Boeing announced today that it will be making minor design changes to the 787's power distribution panels following an electrical fire that resulted in an emergency landing in Texas Nov. 10.

It will also make updates to the systems software that manages and protects power distribution on the aircraft. The changes are a result of an investigation into the onboard electrical fire that led to the loss of primary electrical power on the test plane ZA002.

"We have successfully simulated key aspects of the onboard event in our laboratory and are moving forward with developing design fixes," said Scott Fancher, vice president and general manager of the 787 program. "Boeing is developing a plan to enable a return to 787 flight test activities and will present it to the U.S. Federal Aviation Administration (FAA) as soon as it is complete."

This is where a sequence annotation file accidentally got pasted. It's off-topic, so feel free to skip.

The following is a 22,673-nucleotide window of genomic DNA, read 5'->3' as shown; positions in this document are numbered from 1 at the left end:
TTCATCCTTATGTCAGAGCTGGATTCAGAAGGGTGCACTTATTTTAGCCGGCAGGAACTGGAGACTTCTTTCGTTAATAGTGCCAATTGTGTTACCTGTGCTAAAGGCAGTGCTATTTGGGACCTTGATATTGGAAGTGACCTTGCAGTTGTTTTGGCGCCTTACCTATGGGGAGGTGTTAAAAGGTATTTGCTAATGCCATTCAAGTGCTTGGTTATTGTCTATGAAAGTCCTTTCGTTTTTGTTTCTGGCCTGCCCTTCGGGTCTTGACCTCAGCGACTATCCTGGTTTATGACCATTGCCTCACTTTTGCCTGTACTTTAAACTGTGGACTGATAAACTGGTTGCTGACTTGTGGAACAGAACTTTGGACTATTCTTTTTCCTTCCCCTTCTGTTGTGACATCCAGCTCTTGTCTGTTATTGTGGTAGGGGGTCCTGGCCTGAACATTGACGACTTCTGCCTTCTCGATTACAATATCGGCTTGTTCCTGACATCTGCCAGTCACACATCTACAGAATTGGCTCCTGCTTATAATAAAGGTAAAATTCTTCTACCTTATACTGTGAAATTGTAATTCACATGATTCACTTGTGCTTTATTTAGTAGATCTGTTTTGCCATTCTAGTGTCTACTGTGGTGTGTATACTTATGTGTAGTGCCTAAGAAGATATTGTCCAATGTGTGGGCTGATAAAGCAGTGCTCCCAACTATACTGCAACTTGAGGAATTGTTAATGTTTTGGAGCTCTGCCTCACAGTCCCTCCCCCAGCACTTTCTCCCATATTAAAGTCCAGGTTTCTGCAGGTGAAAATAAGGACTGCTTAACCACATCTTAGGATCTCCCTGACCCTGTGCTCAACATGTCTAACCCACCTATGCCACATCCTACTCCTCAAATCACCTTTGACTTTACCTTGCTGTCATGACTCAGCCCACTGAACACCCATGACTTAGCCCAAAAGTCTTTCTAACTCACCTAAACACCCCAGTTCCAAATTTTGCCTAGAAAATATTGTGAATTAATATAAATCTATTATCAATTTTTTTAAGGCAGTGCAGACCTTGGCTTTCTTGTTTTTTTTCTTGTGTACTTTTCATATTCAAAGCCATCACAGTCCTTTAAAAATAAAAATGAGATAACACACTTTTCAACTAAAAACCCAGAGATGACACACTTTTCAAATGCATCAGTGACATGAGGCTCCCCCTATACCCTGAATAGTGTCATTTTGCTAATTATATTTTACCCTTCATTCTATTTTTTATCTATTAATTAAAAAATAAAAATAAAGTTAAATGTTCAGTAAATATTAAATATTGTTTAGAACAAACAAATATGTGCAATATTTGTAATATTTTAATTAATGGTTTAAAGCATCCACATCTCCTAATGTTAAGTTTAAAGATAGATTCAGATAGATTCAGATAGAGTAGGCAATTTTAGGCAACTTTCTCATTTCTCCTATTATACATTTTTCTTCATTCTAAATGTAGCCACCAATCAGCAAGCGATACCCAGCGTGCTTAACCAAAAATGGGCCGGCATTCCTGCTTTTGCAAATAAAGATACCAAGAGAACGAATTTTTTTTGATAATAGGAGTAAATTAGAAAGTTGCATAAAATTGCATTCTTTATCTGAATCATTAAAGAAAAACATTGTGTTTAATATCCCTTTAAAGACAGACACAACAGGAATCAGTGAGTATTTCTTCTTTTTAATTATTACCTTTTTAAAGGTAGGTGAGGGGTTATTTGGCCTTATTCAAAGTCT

Engineers have determined that the fault began as either a short circuit or an electrical arc in the P100 power distribution panel, most likely caused by the presence of foreign debris. The design changes will improve the protection within the panel. The P100 panel is one of five major power distribution panels on the 787.

There is currently no word from Boeing on when test flights will start again. The 787 team is assessing the timeline for the design changes and software updates to be completed. Boeing is expected to finalize a revised 787 program schedule in the next few weeks.